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ASU Electronic Theses and Dissertations


This collection includes most of the ASU Theses and Dissertations from 2011 to present. ASU Theses and Dissertations are available in downloadable PDF format; however, a small percentage of items are under embargo. Information about the dissertations/theses includes degree information, committee members, an abstract, supporting data or media.

In addition to the electronic theses found in the ASU Digital Repository, ASU Theses and Dissertations can be found in the ASU Library Catalog.

Dissertations and Theses granted by Arizona State University are archived and made available through a joint effort of the ASU Graduate College and the ASU Libraries. For more information or questions about this collection contact or visit the Digital Repository ETD Library Guide or contact the ASU Graduate College at gradformat@asu.edu.


This dissertation focuses on the biosynthetic production of aromatic fine chemicals in engineered Escherichia coli from renewable resources. The discussed metabolic pathways take advantage of key metabolites in the shikimic acid pathway, which is responsible for the production of the aromatic amino acids phenylalanine, tyrosine, and tryptophan. For the first time, the renewable production of benzaldehyde and benzyl alcohol has been achieved in recombinant E. coli with a maximum titer of 114 mg/L of benzyl alcohol. Further strain development to knockout endogenous alcohol dehydrogenase has reduced the in vivo degradation of benzaldehyde by 9-fold, representing an improved host for the …

Contributors
Pugh, Shawn, Nielsen, David, Dai, Lenore, et al.
Created Date
2016

Water recovery from impaired sources, such as reclaimed wastewater, brackish groundwater, and ocean water, is imperative as freshwater resources are under great pressure. Complete reuse of urine wastewater is also necessary to sustain life on space exploration missions of greater than one year’s duration. Currently, the Water Recovery System (WRS) used on the National Aeronautics and Space Administration (NASA) shuttles recovers only 70% of generated wastewater.1 Current osmotic processes show high capability to increase water recovery from wastewater. However, commercial reverse osmosis (RO) membranes rapidly degrade when exposed to pretreated urine-containing wastewater. Also, non-ionic small molecules substances (i.e., urea) are …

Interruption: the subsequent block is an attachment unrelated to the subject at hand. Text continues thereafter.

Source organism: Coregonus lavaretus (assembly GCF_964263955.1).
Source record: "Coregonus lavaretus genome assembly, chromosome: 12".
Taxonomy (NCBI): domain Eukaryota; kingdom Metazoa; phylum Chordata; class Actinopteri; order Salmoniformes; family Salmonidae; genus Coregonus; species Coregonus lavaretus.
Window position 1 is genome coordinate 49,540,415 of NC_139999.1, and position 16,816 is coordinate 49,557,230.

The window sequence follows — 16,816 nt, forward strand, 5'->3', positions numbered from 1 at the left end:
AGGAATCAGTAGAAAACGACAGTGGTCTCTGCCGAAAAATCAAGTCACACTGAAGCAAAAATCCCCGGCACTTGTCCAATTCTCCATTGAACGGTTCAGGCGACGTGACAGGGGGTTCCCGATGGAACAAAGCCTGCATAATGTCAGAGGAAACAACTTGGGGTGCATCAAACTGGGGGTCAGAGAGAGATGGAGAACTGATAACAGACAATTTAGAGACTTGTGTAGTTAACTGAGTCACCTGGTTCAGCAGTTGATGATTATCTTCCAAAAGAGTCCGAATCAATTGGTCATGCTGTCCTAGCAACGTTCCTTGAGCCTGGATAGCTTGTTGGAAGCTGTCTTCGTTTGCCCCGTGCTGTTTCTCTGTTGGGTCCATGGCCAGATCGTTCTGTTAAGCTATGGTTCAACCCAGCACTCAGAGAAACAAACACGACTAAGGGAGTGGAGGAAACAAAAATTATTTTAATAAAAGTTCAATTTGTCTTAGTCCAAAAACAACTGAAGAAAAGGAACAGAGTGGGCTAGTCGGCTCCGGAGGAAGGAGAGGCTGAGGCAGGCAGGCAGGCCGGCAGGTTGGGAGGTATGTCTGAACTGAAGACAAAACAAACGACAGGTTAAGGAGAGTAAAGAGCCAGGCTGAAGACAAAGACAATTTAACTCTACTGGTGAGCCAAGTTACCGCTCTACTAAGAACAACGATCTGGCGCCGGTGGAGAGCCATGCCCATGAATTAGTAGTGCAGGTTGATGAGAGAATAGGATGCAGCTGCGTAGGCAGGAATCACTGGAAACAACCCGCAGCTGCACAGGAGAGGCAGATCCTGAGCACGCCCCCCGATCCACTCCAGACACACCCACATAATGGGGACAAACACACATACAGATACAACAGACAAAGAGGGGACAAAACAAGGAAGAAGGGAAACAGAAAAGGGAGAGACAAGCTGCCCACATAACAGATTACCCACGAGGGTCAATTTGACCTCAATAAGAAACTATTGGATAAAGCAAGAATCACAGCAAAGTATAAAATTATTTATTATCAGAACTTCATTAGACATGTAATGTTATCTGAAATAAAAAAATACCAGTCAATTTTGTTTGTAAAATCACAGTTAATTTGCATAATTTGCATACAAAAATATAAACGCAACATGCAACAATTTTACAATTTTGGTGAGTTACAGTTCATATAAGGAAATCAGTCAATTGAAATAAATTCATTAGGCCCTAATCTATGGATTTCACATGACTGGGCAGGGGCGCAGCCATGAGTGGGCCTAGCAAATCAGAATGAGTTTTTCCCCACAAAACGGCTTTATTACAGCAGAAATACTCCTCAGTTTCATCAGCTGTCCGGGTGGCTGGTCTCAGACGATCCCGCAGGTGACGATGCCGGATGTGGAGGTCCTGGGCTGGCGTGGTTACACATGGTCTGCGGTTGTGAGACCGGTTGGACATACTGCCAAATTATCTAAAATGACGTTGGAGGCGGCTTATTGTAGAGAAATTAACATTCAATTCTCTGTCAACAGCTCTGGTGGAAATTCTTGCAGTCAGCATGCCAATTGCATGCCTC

Contributors
Khosravi, Afsaneh Khosravi, Lind, Mary Laura, Dai, Lenore, et al.
Created Date
2016

Nanomaterials (NMs), implemented into a plethora of consumer products, are a potential new class of pollutants with unknown hazards to the environment. Exposure assessment is necessary for hazard assessment, life cycle analysis, and environmental monitoring. Current nanomaterial detection techniques on complex matrices are expensive and time intensive, requiring weeks of sample preparation and detection by specialized equipment, limiting the feasibility of large-scale monitoring of NMs. A need exists to develop a rapid pre-screening technique to detect, within minutes, nanomaterials in complex matrices. The goal of this dissertation is to develop a tiered process to detect and characterize nanomaterials in consumer …

Contributors
Schoepf, Jared, Westerhoff, Paul, Dai, Lenore, et al.
Created Date
2018